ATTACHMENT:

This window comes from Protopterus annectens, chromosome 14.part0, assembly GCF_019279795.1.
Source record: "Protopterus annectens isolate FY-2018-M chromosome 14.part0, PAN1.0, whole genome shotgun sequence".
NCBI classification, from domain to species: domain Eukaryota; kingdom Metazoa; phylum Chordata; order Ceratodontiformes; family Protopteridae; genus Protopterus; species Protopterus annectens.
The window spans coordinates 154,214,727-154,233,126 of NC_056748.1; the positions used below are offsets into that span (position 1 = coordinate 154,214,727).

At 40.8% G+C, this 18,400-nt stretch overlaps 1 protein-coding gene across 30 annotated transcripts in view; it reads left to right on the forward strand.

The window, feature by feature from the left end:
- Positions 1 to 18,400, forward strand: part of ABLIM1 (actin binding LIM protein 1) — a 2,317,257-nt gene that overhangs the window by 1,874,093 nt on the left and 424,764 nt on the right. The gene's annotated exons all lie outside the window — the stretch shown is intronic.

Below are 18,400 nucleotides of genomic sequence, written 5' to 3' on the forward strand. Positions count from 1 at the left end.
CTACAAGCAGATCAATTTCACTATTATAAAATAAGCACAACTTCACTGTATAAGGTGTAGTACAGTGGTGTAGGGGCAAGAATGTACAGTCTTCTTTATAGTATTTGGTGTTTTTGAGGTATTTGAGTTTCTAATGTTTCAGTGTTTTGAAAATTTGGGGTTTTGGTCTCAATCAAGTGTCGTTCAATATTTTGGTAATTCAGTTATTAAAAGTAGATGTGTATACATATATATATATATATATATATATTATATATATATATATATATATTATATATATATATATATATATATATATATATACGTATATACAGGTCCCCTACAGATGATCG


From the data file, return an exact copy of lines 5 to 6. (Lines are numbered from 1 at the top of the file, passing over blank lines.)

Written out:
At 40.8% G+C, this 18,400-nt stretch overlaps 1 protein-coding gene across 30 annotated transcripts in view; it reads left to right on the forward strand.

The window, feature by feature from the left end: